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July flight demand expected to recover 40% of pre-pandemic

The daily average of air travelers is expected to be around 81,000 in July, which is around 40 percent of air travelers from the same period in 2019, right before the pandemic hit the world, according to the operator of South Korea‘s major air gateway Incheon Airport, on Monday.

After November, Incheon International Airport Corp. anticipates a 70 percent recovery of the daily average air travelers and is gearing up for normalization of its operations in phrases, officials said in a regular press briefing.

South Korea has seen a slight recovery in air travel demand after the government exempted vaccinated overseas arrivals from quarantine requirements, beginning in March.

In the first quarter of this year, the number of air travelers showed a 94 percent increase from the same period last year.

From April 1 to April 14, the number of air travelers spiked 229 percent on-year, from 82,221 to 270,378 travelers.

With such imminent recovery, Incheon Airport will be resuming the operation of the airport at three different levels.

At Level 1, 50 percent of the airport’s main facilities will be operating. At Level 2, 60 to 70 percent of facilities will operate, with Level 3 meaning running at full capacity.

Currently, at Level 1 of airport operation, only 50 percent of departure gates and 67 percent of arrival gates are operating.

The operation of airport limousine buses that connect major cities to the airport has dwindled to 30 percent and only 57 percent of duty-free stores and food courts are currently in operation.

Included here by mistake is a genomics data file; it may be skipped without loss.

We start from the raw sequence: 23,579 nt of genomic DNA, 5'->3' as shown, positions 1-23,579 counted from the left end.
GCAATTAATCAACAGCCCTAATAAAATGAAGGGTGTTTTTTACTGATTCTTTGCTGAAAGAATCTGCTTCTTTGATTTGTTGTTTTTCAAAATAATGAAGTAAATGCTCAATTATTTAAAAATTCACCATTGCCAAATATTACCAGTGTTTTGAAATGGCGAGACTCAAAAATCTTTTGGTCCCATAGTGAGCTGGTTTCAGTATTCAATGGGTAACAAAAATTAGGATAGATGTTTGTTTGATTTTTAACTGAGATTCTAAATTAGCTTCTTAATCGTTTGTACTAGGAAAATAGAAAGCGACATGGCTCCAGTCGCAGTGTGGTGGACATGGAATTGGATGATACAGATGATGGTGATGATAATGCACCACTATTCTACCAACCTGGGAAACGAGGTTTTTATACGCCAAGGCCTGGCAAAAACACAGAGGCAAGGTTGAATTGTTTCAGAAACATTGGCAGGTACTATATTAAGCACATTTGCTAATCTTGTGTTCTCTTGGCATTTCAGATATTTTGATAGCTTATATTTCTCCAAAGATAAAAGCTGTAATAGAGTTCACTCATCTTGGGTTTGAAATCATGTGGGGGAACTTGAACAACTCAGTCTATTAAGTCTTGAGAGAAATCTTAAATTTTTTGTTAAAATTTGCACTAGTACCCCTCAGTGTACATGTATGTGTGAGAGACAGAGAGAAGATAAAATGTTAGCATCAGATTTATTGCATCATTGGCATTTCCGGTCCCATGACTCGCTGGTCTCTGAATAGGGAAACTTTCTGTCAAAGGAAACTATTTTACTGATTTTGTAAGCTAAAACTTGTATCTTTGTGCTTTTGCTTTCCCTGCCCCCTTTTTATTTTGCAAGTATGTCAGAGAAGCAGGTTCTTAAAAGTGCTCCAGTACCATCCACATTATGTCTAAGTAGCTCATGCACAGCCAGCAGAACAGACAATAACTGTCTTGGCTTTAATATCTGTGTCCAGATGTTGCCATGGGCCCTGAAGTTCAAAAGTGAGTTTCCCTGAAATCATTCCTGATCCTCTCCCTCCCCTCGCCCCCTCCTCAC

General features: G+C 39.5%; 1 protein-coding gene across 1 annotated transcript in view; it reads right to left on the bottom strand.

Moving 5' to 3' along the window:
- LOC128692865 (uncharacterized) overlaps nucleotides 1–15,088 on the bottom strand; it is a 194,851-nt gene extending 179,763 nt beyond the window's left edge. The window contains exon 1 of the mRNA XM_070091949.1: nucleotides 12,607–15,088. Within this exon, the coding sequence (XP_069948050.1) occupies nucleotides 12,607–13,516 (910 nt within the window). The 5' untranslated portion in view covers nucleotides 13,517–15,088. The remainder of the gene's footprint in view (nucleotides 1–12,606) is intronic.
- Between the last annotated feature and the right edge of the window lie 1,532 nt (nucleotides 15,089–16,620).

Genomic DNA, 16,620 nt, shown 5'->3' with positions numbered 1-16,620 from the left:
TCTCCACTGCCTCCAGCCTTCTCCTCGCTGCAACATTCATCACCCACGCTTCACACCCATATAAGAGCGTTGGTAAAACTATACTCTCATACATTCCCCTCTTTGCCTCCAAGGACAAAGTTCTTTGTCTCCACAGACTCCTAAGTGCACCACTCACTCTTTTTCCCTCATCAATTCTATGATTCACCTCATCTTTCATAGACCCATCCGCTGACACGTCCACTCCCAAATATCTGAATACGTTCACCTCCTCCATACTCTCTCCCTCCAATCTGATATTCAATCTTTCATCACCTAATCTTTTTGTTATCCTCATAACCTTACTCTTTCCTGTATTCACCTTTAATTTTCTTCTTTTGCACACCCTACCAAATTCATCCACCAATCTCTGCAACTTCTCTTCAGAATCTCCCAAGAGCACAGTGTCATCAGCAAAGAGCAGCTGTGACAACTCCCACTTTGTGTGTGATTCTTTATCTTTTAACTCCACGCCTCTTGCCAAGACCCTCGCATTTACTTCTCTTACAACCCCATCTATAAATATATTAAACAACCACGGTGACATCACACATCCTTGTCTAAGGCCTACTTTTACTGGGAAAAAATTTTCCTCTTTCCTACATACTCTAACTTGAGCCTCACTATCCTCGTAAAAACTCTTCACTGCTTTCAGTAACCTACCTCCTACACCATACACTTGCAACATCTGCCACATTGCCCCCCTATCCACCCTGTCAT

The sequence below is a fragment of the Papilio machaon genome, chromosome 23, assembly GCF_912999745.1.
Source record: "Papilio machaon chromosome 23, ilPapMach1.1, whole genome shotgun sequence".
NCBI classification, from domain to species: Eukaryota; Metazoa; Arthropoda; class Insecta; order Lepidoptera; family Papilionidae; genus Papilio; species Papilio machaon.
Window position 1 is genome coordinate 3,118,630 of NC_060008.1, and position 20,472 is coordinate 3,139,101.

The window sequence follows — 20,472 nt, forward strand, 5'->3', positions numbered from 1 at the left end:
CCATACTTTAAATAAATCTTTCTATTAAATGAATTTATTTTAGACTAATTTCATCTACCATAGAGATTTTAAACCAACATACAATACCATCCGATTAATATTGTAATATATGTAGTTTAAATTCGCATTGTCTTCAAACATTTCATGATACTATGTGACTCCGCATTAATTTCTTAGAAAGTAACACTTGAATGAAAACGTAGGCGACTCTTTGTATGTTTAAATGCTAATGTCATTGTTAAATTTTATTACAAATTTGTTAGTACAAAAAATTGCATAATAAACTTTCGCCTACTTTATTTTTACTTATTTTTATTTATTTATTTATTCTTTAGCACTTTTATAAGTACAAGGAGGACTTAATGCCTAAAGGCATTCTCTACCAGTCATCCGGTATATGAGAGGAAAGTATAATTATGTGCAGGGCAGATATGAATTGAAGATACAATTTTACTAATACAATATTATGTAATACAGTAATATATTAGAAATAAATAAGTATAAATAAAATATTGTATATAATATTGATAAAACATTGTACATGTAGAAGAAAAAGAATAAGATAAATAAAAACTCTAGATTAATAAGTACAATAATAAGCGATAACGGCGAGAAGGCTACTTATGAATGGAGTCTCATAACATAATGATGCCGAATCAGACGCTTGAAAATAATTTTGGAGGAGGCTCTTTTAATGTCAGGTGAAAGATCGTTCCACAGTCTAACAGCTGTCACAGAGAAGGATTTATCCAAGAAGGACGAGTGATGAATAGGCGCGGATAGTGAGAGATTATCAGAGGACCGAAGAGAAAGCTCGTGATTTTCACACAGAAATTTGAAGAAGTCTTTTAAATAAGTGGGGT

To bring the airport’s operations to pre-pandemic levels, Incheon Airport plans to provide marketing expenses to advertise travel products to highly popular tourist destinations and to flight routes that have seen the fastest recovery.

But to seek fast recovery in travel demand, there is a need to ease quarantine measures, Incheon Airport noted.

For instance, having to do a PCR test prior to traveling abroad is a financial burden, as it costs 240,000 won ($192) for an individual to take the test once upon departure to destinations that require it and once upon arrival.

So instead of PCR tests, the airport proposes replacing them with rapid antigen testing.

Incheon Airport also pointed out that the government should lift the curfew for arrivals.

Currently, there are no arrival flights allowed in Incheon Airport from 8 p.m. until 5 a.m.

“In line with the government’s quarantine measures, we plan to carry out the normalization of airport operation in stages by closely consulting with related ministries so that passengers planning oversea travels can use our airport safely and conveniently,” said Incheon International Airport CEO Kim Kyoung-wook.

Asiana Airlines, meanwhile, said it will reopen the Incheon-Delhi route and operate one flight a week starting Friday, resuming its India operation after 33 months.

South Korea’s second-largest air carrier is also expanding the number of flights on routes to Sydney, Los Angeles, Osaka and Fukuoka in Japan, Hanoi and Ho Chi Minh City in Vietnam and Philippines capital Manila from May, it said.

Air Busan, a budget airline under Asiana, said it will resume services on routes from Busan to Fukuoka, Danang, Vietnam and Philippines destination Cebu. The Busan-Fukuoka route will be reopened from May 31, with the routes to Danang and Cebu to be resumed on June 29 and July 15, respectively. Air Busan will open five new international routes from Incheon to Osaka, Tokyo, Guam, Nha Trang of Vietnam and Kota Kinabalu of Malaysia next month, it added.

By Hong Yoo (
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Korea Herald daum